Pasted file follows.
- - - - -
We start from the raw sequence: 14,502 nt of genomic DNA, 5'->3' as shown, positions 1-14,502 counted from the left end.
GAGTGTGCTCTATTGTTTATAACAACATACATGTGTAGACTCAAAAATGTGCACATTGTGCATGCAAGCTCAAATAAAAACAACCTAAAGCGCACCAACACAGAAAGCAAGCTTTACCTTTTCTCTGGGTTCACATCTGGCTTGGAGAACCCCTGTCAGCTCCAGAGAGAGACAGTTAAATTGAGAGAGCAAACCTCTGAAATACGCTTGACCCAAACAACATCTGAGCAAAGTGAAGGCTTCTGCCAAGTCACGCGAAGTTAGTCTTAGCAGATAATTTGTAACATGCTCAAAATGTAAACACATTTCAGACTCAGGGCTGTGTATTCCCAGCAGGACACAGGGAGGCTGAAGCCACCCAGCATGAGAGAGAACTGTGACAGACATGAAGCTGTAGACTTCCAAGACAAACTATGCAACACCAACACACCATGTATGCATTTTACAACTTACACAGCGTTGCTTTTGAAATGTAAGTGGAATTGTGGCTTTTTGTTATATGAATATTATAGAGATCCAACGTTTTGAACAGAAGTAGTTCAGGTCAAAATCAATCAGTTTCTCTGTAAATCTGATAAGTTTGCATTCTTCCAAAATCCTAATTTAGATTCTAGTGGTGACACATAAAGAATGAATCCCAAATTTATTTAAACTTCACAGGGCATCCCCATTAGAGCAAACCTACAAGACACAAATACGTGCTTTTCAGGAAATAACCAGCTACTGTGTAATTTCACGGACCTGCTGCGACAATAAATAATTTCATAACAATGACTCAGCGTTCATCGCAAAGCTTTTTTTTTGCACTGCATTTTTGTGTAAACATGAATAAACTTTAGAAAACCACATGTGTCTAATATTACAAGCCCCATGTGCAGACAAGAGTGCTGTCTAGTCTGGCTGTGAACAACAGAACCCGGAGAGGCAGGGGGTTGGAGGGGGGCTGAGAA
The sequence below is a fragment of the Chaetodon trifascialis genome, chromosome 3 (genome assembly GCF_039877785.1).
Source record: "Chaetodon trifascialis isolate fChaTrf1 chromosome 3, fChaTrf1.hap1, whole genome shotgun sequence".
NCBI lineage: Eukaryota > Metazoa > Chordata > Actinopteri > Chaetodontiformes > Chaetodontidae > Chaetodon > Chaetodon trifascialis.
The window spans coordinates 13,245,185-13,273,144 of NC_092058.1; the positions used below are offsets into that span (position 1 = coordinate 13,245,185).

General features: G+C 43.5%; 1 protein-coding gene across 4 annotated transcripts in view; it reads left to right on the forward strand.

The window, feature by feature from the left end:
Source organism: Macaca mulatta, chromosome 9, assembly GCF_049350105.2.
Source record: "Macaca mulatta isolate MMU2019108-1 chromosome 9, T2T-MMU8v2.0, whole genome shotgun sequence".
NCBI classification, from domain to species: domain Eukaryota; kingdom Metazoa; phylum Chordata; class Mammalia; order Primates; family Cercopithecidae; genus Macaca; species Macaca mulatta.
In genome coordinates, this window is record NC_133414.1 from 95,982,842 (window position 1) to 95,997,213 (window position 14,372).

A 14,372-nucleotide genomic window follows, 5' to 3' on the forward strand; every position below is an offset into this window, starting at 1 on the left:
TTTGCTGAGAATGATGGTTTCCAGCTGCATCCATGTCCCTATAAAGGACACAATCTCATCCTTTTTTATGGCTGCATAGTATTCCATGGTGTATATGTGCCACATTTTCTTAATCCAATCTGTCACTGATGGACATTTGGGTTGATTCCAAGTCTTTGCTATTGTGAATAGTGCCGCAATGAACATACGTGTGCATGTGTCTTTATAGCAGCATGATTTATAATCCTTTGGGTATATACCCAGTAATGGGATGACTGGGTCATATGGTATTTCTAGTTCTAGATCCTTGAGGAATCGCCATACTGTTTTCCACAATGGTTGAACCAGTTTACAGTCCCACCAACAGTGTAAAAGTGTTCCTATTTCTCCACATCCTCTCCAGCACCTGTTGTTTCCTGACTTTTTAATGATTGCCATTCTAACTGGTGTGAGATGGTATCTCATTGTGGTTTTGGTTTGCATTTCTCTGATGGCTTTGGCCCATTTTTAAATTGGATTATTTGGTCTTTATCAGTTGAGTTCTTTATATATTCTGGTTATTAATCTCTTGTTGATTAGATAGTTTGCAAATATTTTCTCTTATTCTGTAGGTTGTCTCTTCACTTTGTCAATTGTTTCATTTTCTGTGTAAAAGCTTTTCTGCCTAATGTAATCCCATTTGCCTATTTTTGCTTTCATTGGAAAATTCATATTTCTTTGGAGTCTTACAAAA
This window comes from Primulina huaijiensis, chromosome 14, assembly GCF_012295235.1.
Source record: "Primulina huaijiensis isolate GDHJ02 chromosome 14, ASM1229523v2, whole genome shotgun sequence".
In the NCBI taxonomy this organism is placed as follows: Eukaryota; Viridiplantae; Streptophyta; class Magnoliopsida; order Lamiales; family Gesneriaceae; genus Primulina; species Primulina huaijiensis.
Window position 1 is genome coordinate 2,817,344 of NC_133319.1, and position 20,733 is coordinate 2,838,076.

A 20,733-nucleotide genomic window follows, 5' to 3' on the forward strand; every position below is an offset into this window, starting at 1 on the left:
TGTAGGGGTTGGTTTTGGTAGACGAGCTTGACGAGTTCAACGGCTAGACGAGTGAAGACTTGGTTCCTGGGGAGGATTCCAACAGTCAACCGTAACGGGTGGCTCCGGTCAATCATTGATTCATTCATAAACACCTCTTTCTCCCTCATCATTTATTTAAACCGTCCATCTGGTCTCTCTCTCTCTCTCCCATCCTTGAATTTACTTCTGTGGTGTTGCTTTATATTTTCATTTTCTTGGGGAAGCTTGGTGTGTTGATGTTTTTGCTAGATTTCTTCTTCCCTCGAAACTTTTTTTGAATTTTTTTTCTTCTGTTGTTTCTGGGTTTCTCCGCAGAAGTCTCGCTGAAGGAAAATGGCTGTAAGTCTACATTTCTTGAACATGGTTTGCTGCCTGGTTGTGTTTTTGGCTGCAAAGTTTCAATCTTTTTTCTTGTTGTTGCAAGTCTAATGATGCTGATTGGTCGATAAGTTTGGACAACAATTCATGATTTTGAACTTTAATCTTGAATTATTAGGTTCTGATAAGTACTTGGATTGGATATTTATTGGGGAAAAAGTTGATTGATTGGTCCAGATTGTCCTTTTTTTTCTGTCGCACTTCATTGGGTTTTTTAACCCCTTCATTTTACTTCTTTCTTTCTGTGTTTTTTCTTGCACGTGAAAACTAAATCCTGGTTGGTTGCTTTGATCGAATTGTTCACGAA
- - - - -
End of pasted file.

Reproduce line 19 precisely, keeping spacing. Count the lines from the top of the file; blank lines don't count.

A 20,733-nucleotide genomic window follows, 5' to 3' on the forward strand; every position below is an offset into this window, starting at 1 on the left: